Electric SUVs that Can Go 200 Miles or More on a Single Charge

These options might work if you don’t want to charge your electric vehicle every night. These are new electric SUVs that can go 200 miles or more on a charge. Check out the most popular electric vehicle charging stations before hopping in your new electric SUV.

The Ford Mustang Mach-E is an electric SUV that can go 200 miles or more

Electric SUVs that can go 200 Miles like the Ford Mustang Mach-E
The 2022 Ford Mustang Mach-E | Ford

When Consumer Reports looked for long-range electric SUVs, the 2022 Ford Mustang Mach-E fit the criteria. If you drive 30 or 40 miles a day, the 224-mile to 314-mile range is enough. Buyers can opt for a larger battery to get 314 miles of range. All-wheel drive is an option but lowers the range slightly to 270 miles. That’s still a pretty long range for a reasonable price.

On a 240V home charger, the Mach-E can take 10 hours to charge up from empty. It can do that overnight when electricity is less expensive, too.

Price Range:  $43,895 – $61,995

Range: 224-314 miles

Hyundai’s Ioniq 5 is an electric SUV that can go 220 miles or more

RELATED: How Much Does It Cost to Charge an Electric Vehicle at Home?

The 2022 Hyundai Ioniq 5 received a lot of accolades from Consumer Reports. It comes recommended, received the green choice award, high scores on the road test, and more. The rear-wheel drive (RWD) 2022 Ioniq 5 has an EPA-estimated maximum range of 303 miles for the single motor. If buyers opt for the all-wheel drive dual motor version, which has 256 miles of range. The standard range RWD Hyundai Ioniq 5 is an electric SUV that can go 220 miles on a single charge.

The Ioniq 5 can stop at DC Fast-Charging stations for a quick charge using the 400V or 800V charging architecture. Buyers can also opt for a slower charge at home.

Price Range:  $39,950 – $55,000

Range: 220-303 miles

Check out the quick and affordable Kia EV6

The 2022 Kia EV6 was designed from the ground up and has netted positive results. It has all of the necessary elements to top Consumer Reports lists, such as the green choice accolade and high scores on the road test. For the long-range RDW version, the EPA-estimated range is 310 miles. For the AWD long-range, buyers can expect to get 274 miles on a full charge. Opting for the standard range RWD version, this EV6 gets 232 miles.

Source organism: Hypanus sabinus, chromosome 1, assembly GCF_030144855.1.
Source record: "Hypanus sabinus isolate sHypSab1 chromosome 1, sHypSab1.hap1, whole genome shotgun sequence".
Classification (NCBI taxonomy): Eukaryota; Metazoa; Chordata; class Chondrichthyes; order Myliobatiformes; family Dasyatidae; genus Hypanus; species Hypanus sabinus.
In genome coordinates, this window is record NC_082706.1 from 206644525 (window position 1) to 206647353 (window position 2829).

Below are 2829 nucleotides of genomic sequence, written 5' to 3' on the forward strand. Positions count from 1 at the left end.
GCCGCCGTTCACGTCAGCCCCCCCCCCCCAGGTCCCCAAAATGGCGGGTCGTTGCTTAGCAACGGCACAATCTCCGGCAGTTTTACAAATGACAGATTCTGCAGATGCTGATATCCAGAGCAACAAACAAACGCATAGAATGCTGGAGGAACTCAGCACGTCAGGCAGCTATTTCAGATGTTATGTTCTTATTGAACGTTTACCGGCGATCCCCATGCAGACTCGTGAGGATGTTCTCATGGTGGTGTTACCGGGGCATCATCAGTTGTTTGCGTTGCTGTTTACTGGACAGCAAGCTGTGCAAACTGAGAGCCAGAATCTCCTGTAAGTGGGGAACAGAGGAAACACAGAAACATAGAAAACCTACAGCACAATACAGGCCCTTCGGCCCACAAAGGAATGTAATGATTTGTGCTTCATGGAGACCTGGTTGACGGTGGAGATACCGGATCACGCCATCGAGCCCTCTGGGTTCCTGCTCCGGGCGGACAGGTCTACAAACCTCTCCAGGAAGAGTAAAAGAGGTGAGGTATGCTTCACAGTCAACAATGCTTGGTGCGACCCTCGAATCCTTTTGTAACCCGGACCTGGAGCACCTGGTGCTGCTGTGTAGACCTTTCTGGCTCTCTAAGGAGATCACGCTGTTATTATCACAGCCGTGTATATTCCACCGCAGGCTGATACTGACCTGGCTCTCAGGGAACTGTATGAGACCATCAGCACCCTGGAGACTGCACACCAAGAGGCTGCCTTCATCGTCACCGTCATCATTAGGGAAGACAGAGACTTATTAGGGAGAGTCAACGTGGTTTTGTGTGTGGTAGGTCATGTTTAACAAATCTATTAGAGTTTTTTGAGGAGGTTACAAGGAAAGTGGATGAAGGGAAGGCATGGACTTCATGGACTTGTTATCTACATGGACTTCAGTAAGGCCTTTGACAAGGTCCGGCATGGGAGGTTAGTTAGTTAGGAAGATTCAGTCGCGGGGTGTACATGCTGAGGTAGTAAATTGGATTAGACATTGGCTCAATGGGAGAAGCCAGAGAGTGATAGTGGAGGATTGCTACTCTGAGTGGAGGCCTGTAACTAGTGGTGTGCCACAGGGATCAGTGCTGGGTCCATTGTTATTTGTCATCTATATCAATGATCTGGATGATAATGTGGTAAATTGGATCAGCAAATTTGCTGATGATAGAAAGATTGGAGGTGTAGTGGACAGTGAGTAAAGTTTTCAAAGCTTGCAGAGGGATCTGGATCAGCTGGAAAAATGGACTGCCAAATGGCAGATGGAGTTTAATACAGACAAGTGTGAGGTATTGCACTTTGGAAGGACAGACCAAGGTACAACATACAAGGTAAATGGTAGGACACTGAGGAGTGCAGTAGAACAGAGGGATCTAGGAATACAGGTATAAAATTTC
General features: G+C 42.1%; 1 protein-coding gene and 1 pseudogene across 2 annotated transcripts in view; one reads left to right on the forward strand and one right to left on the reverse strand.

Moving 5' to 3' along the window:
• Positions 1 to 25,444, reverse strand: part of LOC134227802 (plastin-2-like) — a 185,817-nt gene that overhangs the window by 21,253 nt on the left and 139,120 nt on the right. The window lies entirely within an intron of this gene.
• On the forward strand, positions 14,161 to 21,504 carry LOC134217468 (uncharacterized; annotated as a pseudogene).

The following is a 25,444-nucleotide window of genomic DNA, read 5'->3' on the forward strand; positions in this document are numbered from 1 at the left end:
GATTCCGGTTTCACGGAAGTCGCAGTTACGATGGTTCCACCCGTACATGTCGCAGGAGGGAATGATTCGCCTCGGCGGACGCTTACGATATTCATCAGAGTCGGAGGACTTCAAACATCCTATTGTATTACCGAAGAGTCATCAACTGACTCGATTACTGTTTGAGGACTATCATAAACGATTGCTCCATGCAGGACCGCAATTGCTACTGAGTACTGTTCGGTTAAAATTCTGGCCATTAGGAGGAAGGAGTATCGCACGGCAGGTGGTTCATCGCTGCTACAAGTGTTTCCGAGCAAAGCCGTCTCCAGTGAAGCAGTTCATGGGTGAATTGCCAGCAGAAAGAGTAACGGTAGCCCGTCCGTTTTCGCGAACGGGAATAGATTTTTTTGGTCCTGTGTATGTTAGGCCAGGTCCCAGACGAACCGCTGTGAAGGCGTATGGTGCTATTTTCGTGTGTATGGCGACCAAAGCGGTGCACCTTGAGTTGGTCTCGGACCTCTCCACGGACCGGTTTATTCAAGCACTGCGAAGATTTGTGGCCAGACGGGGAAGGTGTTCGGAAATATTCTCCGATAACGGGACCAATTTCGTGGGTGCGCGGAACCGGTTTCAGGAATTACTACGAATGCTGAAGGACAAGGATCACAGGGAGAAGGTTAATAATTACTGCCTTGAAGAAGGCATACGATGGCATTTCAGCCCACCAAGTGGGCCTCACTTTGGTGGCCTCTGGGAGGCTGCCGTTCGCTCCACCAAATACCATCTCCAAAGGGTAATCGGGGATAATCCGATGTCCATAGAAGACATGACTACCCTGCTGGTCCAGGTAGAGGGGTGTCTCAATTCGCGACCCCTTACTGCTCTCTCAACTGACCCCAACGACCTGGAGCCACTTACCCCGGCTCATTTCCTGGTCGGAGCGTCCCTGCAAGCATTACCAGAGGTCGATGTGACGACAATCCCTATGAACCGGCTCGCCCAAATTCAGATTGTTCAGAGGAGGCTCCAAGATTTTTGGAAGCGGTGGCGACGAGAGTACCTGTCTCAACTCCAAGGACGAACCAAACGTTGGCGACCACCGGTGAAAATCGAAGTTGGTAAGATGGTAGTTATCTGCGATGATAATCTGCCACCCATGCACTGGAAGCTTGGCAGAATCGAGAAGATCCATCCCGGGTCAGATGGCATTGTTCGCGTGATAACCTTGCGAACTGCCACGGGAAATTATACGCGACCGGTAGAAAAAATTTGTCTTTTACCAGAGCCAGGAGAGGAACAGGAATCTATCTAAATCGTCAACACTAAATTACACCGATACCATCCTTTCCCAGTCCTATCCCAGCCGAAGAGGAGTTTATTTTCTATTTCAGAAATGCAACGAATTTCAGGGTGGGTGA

Also compatible with 400V and 800V fast charging, the EV6 can go from 10% State of Charge (SoC) to 80% SoC in 18 minutes.

Price Range:  $41,400 – $56,400

Range: 232-310 miles

The Tesla Model X is an electric SUV that can go 300 miles or more

Consumer Reports has mixed feelings on the 2022 Tesla Model X, but it has the range numbers. Even though the Model X misses out on the recommendation from CR, it has a range of 311 to 348 miles, depending on the version. The Tesla electric SUV has a fancy yoke steering wheel and a pretty high price, but it has a long range.

Charge times aren’t the quickest but the Model X benefits from the Tesla Supercharger network, which kind of makes up for it.

Price Range:  $120,990 – $138,990

Range: 311-348 miles

Depending on which one you choose, the Tesla Model Y gets 244 miles of range or more

The story is similar for the 2022 Tesla Model Y, except Consumer Reports approves a little more. The reliability score still isn’t great, but the owner satisfaction scores makes up for it. Depending on the configuration, the Model Y gets between 244 and 330 miles of range on a single charge.

Tesla’s 240V home charger will take 10 hours to charge the Model Y, but the Supercharger network should make up for it.

Price Range:  $65,990 – $69,990

Range: 244-330 miles

Many factors can impact the range of an electric vehicle, such as extreme weather and larger wheels. Having a home charger is a good way to ensure your EV is charged and ready every morning. Some new electric vehicles come with free charging or a charging credit, so be sure to ask if you order an EV anytime soon. There are likely a few electric vehicle charging stations around you, and you haven’t even noticed.

RELATED: Consumer Reports Least Satisfying Electric SUVs or Hybrids, What to Buy Instead